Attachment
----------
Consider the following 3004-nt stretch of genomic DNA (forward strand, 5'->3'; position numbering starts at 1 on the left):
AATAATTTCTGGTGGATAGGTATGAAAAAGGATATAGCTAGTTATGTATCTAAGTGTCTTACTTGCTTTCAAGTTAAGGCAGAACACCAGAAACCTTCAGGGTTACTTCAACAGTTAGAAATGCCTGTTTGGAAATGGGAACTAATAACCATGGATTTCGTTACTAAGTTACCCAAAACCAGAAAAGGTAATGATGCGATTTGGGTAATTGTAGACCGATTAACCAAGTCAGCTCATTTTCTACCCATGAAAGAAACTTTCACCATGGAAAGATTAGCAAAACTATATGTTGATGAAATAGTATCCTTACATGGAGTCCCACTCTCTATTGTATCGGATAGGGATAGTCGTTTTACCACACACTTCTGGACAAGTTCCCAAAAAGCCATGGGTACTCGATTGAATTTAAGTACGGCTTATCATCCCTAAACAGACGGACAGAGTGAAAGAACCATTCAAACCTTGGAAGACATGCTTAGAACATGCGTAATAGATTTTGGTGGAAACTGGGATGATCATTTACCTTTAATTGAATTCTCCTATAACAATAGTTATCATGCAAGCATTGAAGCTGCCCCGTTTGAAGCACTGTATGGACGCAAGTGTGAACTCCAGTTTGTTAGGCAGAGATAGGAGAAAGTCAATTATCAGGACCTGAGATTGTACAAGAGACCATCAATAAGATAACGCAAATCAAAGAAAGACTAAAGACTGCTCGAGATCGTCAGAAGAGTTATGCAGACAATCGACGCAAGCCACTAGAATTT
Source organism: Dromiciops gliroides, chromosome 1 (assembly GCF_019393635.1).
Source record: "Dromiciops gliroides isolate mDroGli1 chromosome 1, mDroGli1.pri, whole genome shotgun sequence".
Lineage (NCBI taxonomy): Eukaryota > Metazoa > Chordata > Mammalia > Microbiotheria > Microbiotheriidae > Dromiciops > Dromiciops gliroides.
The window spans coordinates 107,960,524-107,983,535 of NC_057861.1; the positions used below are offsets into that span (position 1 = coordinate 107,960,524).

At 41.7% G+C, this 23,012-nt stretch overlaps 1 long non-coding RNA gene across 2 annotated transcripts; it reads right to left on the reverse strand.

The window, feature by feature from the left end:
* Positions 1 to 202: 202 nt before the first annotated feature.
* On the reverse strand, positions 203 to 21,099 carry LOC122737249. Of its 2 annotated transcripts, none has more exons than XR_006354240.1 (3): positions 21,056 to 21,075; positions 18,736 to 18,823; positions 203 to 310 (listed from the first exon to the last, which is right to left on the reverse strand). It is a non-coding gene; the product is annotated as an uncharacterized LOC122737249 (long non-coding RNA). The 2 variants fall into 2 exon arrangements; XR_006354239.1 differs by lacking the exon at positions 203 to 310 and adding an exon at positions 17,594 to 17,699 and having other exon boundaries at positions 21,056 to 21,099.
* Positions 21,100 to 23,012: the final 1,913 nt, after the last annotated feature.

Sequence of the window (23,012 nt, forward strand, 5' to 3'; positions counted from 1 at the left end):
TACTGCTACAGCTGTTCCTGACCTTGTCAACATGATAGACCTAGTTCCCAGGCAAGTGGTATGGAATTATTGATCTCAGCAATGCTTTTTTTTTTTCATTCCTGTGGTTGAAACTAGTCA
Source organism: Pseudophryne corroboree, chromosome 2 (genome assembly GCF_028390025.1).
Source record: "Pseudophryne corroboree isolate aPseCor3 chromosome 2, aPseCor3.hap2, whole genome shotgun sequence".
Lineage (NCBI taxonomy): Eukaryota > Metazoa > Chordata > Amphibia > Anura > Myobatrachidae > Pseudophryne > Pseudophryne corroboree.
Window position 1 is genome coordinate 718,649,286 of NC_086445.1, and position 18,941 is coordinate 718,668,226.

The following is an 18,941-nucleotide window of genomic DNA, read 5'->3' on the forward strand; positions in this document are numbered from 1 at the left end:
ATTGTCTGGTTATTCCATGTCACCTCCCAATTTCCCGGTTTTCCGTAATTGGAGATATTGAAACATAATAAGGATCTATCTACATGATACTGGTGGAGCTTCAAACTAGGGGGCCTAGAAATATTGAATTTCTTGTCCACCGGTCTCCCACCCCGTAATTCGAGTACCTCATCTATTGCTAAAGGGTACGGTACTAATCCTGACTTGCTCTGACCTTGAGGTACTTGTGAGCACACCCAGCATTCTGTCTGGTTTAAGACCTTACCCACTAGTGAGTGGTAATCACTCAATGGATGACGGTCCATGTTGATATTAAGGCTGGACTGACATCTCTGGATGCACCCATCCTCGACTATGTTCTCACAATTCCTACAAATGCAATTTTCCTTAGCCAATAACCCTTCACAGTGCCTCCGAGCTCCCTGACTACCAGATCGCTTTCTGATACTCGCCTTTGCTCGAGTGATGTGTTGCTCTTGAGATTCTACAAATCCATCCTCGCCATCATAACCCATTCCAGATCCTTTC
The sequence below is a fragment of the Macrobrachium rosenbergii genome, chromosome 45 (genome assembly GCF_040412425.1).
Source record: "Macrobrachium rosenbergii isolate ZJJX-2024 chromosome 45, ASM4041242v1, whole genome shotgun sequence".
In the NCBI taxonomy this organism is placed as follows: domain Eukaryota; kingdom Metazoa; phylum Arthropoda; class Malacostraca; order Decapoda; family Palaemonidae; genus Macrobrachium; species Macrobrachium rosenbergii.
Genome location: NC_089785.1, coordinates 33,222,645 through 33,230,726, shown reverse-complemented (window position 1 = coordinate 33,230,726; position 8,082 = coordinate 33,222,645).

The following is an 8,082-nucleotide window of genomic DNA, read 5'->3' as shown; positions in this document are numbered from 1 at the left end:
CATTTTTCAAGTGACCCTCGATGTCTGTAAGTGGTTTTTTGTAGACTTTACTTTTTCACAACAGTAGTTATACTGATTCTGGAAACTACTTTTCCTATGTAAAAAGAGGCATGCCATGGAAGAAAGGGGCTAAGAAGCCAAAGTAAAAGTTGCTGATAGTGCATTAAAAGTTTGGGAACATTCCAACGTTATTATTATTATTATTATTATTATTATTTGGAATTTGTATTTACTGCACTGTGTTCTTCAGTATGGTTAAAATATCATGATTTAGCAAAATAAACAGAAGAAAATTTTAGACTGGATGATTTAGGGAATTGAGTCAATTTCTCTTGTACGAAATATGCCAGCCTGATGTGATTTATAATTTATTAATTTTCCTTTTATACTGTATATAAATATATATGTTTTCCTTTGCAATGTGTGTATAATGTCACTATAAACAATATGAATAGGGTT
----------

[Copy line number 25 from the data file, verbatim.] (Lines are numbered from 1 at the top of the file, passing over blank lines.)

CATTTTTCAAGTGACCCTCGATGTCTGTAAGTGGTTTTTTGTAGACTTTACTTTTTCACAACAGTAGTTATACTGATTCTGGAAACTACTTTTCCTATGTAAAAAGAGGCATGCCATGGAAGAAAGGGGCTAAGAAGCCAAAGTAAAAGTTGCTGATAGTGCATTAAAAGTTTGGGAACATTCCAACGTTATTATTATTATTATTATTATTATTATTTGGAATTTGTATTTACTGCACTGTGTTCTTCAGTATGGTTAAAATATCATGATTTAGCAAAATAAACAGAAGAAAATTTTAGACTGGATGATTTAGGGAATTGAGTCAATTTCTCTTGTACGAAATATGCCAGCCTGATGTGATTTATAATTTATTAATTTTCCTTTTATACTGTATATAAATATATATGTTTTCCTTTGCAATGTGTGTATAATGTCACTATAAACAATATGAATAGGGTT